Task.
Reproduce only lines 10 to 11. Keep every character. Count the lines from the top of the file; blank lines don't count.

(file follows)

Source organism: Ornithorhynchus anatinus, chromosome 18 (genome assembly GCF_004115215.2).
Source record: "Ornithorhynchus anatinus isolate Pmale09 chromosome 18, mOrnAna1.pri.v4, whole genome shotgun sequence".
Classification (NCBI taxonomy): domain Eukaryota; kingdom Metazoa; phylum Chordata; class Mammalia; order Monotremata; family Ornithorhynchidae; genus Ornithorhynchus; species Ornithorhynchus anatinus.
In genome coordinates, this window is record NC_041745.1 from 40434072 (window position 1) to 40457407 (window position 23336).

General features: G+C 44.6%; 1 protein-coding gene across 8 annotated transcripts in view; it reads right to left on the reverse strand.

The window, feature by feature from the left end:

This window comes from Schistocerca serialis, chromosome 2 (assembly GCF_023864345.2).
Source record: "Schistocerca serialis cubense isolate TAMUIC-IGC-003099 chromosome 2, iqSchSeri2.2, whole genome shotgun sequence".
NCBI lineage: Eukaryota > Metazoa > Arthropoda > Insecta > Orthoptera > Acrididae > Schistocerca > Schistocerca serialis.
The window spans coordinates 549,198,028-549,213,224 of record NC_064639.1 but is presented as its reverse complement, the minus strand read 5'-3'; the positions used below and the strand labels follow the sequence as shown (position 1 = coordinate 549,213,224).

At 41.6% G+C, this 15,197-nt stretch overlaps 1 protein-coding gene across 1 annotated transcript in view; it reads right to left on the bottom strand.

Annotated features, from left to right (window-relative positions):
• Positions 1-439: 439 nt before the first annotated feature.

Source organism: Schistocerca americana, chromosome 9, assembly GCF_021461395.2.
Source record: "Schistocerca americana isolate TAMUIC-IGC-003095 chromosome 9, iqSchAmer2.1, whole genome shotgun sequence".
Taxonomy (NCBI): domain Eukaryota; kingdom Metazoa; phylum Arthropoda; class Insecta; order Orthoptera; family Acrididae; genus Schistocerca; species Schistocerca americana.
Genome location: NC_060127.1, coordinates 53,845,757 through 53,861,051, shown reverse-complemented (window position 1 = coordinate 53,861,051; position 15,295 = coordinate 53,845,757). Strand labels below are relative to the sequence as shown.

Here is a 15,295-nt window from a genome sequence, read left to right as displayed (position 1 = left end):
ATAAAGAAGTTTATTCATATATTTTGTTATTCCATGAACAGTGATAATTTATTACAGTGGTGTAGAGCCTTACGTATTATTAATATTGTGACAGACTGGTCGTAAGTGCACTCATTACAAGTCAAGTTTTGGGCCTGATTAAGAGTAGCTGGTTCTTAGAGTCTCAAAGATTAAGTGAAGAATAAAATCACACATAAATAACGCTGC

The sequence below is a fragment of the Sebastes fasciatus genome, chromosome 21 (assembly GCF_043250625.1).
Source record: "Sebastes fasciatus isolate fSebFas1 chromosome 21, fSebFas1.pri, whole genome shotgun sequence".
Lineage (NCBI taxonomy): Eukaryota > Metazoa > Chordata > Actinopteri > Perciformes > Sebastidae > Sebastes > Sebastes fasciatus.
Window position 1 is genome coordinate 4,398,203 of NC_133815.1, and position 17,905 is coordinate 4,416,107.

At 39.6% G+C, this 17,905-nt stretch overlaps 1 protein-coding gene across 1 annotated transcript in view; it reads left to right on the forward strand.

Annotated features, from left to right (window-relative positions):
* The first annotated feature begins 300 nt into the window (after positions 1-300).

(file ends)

The window spans coordinates 549,198,028-549,213,224 of record NC_064639.1 but is presented as its reverse complement, the minus strand read 5'-3'; the positions used below and the strand labels follow the sequence as shown (position 1 = coordinate 549,213,224).

At 41.6% G+C, this 15,197-nt stretch overlaps 1 protein-coding gene across 1 annotated transcript in view; it reads right to left on the bottom strand.